Phoenix Law Enforcement Association

OIG Releases Report on Kidnap Stats

In 2009, PLEA and others on the department sounded the alarm regarding questionable kidnapping statistics after the department had repeatedly reported that there were 358 kidnappings in the City of Phoenix in 2008.  That number was subsequently used to secure Federal Grant monies.

This same number was trumpeted by then Phoenix Public Safety Manager Jack Harris and then Mayor Phil Gordon when testifying before Congressional committees.  As a result of the controversy that ensued, The Department of Justice Office of the Inspector General conducted a formal audit and investigation of the PPD’s reported kidnap statistics.

On March 7, 2012, the OIG released their official findings re: the PPD’s kidnapping statistics.  In one segment of the OIG report they found that of the 368 incidents [their number] reported only 195 or 54% should have been classified as kidnappings for crime reporting purposes.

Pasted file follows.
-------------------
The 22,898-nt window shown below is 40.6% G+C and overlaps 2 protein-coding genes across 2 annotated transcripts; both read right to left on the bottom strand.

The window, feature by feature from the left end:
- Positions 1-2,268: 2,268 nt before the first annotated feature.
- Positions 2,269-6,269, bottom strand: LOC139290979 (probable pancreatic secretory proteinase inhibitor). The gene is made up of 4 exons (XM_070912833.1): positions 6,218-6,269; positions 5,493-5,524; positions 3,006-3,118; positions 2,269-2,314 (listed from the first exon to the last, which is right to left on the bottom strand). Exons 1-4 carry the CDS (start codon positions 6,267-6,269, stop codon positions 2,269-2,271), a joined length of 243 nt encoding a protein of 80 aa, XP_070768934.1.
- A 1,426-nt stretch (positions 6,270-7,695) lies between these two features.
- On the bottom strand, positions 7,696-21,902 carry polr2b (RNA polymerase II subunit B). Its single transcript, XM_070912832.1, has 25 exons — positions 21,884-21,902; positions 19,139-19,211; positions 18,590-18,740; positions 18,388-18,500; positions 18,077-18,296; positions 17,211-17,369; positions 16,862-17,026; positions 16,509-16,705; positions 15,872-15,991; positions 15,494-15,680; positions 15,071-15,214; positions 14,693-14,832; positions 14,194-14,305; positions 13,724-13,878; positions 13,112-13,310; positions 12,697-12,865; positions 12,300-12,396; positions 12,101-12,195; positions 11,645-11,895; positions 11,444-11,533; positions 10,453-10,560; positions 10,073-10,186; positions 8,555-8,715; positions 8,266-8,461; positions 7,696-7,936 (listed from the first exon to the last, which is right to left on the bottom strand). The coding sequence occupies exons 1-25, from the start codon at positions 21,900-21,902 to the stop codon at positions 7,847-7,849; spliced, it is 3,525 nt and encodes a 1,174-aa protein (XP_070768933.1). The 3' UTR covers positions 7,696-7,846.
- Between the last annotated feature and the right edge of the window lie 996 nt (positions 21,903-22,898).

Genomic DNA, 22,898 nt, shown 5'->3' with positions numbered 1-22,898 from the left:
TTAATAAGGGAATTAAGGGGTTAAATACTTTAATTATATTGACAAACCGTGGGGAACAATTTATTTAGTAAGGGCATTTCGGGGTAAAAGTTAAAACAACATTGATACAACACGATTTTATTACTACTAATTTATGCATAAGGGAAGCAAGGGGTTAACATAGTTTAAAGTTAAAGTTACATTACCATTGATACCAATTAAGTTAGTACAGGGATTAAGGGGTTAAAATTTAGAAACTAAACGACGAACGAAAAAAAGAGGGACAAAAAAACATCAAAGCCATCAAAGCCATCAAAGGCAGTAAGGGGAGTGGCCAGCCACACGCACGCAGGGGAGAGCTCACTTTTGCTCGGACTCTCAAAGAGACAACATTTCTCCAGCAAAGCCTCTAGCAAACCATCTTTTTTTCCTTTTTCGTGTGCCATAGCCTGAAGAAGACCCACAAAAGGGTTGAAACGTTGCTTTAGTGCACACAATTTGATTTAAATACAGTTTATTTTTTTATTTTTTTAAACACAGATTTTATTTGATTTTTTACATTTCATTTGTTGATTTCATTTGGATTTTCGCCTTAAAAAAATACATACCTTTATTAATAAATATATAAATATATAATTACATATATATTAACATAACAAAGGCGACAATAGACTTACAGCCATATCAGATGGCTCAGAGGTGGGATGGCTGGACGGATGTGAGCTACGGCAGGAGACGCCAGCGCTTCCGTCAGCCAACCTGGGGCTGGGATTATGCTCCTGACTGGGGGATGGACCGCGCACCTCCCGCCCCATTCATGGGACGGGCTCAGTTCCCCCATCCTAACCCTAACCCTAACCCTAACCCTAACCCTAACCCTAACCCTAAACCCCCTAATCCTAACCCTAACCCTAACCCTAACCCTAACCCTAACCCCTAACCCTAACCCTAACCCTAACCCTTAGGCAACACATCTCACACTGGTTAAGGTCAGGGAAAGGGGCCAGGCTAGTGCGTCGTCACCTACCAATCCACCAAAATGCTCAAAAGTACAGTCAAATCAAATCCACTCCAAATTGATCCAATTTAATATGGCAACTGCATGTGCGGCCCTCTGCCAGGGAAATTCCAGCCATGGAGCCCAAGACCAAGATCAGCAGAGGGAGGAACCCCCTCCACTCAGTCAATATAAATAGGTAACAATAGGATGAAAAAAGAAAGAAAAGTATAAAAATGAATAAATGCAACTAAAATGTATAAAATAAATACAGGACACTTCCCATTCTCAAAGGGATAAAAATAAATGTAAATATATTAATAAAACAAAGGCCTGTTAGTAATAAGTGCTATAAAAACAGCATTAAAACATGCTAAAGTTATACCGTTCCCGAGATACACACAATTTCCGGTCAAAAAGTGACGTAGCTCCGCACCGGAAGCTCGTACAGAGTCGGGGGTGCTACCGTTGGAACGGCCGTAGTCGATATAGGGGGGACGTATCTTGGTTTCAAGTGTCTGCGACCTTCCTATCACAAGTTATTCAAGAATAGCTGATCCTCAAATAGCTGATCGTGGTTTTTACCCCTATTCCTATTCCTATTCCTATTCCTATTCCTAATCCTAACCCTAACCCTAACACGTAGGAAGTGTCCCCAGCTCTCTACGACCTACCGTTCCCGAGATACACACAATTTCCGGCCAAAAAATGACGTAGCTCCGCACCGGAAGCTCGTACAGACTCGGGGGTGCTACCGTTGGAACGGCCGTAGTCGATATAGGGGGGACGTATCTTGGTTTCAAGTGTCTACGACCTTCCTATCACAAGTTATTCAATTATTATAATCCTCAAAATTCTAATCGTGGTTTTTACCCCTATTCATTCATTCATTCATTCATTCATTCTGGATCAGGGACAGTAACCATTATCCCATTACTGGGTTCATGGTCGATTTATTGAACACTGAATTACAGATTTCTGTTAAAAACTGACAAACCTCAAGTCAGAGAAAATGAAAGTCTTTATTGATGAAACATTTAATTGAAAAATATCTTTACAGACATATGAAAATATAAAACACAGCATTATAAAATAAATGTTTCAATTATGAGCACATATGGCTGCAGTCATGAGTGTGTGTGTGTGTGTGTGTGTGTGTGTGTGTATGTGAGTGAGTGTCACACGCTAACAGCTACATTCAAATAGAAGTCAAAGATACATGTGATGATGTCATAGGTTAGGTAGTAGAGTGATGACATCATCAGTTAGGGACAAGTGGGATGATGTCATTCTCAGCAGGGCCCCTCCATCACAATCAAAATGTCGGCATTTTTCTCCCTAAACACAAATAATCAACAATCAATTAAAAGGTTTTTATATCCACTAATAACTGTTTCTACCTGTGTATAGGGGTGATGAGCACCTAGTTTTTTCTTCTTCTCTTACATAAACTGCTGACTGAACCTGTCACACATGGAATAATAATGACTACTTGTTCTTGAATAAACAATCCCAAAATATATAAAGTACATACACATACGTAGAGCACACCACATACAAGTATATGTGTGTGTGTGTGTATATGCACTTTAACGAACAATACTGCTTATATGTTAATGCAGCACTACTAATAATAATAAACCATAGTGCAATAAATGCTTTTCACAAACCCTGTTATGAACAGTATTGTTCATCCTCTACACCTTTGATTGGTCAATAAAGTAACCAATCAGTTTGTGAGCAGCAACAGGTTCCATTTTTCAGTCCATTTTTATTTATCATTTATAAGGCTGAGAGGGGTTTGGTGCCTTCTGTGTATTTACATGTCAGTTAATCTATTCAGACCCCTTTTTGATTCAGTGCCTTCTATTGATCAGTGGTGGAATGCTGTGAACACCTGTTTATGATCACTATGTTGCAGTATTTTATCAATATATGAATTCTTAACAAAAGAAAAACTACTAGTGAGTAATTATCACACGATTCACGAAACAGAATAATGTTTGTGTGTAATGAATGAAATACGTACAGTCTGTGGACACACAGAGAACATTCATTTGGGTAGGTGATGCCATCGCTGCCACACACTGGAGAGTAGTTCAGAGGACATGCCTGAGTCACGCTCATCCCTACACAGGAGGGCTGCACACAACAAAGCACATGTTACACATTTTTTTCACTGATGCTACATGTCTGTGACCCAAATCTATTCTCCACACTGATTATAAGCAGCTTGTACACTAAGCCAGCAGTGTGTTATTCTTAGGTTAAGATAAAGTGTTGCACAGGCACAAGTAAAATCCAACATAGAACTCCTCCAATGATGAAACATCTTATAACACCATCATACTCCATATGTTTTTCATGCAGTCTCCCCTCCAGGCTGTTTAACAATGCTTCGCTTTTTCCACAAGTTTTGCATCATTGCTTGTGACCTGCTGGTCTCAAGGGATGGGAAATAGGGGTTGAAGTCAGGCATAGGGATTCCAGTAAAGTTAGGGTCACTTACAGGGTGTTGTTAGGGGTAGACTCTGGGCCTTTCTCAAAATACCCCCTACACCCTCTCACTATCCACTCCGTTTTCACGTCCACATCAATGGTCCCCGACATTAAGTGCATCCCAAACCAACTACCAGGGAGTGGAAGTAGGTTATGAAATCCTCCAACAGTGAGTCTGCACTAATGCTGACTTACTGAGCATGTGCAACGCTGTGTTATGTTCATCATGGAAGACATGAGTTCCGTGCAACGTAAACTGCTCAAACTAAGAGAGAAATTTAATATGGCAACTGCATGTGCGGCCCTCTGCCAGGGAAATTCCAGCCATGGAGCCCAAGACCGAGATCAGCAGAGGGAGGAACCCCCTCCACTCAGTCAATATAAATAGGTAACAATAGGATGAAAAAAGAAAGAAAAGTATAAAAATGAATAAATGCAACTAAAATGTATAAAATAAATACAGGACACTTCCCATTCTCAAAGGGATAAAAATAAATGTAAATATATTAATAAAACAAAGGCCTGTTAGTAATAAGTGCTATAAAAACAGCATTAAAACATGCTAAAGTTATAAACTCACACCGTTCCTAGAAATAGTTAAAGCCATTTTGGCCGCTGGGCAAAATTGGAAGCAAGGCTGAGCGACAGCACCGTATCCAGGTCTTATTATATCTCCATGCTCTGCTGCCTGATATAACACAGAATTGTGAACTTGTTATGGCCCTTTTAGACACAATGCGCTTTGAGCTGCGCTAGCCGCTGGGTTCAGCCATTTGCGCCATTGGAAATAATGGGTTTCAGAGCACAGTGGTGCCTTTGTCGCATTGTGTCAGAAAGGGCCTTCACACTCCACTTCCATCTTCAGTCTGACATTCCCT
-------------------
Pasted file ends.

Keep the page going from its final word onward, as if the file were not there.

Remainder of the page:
In the real world, 54% equates to a letter grade of an “F”.

The PPD then brought a Lieutenant in to PSB for the express purpose of looking under the rugs and checking all of the department’s broom closets to see how many more kidnap reports could be shaken loose.

The department managed to scrape up an additional 175 reports that they believed could be classified as kidnappings.  Of those reports the OIG determined that 150 or 86% of the additional cases had the elements of kidnapping in them.  The OIG then went on to state that many of those cases would not qualify as kidnapping under federal crime reporting guidelines.

The grant monies received by the PPD were given to fund Operation Home Defense ($1.7M) and Operation Eagle Eye ($.7M).  The purpose of the grants was to combat border related crime, specifically home invasions and kidnappings.

There is no doubt that Phoenix was suffering from a serious home invasion and kidnapping problem during this time period.   However, in all reality only about 50 of the kidnappings reported during this time period could have been reasonably tied border related criminal activity.

PLEA has followed and reported on this issue since 2008.  To see all of the related stories on the PLEA website, type the keyword kidnapping into the search box of the website.

CLICK HERE to see the complete copy of the OIG Auditors report.